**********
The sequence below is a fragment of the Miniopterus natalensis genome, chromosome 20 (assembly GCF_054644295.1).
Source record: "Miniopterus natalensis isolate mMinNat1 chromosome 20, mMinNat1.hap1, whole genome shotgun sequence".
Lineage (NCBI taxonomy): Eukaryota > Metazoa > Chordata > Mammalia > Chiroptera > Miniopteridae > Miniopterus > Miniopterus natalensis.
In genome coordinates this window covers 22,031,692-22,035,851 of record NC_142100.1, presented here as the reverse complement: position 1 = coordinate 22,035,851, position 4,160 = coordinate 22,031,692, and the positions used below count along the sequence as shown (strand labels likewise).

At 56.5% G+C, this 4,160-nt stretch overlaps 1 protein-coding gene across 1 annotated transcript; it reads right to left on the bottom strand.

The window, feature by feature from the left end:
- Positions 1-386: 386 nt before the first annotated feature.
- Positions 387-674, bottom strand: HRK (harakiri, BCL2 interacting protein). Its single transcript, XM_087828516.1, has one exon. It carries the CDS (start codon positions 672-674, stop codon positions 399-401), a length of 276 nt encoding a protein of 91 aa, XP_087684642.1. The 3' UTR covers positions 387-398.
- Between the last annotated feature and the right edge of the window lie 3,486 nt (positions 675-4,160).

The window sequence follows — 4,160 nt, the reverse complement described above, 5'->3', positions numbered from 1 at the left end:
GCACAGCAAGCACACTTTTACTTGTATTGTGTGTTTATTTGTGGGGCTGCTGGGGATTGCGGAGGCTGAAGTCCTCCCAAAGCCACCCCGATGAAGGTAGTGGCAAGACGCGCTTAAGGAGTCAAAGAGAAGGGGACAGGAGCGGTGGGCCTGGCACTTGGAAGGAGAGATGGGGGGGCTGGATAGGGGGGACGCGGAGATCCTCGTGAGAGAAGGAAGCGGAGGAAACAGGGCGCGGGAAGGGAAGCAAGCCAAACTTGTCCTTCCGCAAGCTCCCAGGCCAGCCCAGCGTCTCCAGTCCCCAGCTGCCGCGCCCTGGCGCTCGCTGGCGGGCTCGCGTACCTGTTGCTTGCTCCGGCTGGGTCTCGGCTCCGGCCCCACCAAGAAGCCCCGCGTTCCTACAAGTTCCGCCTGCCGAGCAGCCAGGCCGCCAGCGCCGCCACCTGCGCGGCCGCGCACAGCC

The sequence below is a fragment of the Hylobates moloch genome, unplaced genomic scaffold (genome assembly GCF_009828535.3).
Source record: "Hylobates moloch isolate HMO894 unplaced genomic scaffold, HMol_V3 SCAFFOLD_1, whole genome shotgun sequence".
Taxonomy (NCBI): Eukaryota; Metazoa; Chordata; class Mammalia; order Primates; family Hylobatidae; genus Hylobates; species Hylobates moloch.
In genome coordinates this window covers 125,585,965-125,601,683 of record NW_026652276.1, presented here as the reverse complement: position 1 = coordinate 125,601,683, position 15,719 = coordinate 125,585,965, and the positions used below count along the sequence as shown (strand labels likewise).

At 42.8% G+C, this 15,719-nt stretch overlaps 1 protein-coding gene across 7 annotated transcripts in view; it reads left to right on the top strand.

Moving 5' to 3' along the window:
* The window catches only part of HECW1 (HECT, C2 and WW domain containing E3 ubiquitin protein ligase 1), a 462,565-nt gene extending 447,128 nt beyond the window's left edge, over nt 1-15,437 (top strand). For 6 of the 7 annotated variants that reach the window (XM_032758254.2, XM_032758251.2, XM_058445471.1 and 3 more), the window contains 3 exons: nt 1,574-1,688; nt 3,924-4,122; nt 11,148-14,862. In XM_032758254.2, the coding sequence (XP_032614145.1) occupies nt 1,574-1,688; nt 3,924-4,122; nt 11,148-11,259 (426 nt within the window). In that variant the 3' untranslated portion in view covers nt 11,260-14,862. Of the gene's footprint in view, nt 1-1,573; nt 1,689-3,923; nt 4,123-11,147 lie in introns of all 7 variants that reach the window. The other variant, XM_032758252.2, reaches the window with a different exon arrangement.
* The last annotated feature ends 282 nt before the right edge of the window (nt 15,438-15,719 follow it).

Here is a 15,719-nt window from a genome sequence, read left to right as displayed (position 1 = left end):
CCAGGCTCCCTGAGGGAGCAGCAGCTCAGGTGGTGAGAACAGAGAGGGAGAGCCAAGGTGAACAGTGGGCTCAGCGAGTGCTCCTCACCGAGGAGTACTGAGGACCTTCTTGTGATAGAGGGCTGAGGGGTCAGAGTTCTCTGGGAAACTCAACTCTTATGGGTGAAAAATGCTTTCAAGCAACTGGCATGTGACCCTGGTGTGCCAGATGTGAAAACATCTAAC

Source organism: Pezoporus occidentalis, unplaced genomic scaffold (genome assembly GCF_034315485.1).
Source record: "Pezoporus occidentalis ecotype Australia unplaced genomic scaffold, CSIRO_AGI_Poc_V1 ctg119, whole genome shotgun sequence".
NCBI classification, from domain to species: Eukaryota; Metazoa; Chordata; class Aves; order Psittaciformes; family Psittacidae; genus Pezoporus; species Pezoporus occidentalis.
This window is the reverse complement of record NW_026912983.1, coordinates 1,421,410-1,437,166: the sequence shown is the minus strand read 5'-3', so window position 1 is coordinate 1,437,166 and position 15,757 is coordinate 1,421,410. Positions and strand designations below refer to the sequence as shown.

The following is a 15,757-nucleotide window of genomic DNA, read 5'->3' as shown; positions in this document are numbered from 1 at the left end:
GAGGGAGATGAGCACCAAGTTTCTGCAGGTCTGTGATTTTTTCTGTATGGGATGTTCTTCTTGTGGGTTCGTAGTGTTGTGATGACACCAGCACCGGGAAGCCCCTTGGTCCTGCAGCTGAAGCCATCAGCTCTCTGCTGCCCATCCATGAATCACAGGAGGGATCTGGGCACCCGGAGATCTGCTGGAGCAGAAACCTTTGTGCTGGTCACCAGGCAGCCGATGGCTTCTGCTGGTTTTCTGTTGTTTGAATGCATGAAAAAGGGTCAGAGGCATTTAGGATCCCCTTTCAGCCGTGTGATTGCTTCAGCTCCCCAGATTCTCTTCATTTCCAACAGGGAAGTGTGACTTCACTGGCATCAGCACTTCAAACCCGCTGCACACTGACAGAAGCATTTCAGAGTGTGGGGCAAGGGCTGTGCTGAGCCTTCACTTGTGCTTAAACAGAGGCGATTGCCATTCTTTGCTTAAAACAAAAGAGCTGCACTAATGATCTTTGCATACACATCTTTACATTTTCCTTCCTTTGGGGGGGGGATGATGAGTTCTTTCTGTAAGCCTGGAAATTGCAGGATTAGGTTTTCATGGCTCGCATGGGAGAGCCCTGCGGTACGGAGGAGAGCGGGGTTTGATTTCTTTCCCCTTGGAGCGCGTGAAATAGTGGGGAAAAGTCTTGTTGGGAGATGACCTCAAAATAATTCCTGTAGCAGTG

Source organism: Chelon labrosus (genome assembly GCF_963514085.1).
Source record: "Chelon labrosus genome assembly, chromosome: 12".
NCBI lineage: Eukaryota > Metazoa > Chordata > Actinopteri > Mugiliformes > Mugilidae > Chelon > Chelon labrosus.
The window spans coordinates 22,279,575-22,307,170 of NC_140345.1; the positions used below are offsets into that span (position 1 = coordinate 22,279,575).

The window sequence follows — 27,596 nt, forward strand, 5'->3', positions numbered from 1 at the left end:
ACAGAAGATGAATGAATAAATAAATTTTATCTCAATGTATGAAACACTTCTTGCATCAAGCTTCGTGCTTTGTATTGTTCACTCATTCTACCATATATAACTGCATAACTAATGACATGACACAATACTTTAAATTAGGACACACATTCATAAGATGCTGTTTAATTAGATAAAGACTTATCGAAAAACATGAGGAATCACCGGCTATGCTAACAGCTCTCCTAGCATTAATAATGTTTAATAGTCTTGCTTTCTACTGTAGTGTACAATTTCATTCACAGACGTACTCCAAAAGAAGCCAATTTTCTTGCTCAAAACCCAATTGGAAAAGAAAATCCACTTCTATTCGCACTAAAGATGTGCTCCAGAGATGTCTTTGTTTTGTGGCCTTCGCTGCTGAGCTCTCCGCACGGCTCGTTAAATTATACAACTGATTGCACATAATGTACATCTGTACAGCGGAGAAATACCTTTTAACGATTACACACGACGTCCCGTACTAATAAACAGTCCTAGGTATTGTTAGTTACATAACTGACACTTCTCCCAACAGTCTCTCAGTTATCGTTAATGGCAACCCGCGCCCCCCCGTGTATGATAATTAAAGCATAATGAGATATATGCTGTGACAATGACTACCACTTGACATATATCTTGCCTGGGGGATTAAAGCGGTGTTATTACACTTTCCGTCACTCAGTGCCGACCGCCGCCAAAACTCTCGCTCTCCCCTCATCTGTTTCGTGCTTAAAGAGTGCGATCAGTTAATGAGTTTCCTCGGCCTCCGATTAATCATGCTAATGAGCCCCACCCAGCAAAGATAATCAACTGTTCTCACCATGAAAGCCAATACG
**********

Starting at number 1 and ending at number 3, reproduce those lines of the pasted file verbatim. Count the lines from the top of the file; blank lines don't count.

The sequence below is a fragment of the Miniopterus natalensis genome, chromosome 20 (assembly GCF_054644295.1).
Source record: "Miniopterus natalensis isolate mMinNat1 chromosome 20, mMinNat1.hap1, whole genome shotgun sequence".
Lineage (NCBI taxonomy): Eukaryota > Metazoa > Chordata > Mammalia > Chiroptera > Miniopteridae > Miniopterus > Miniopterus natalensis.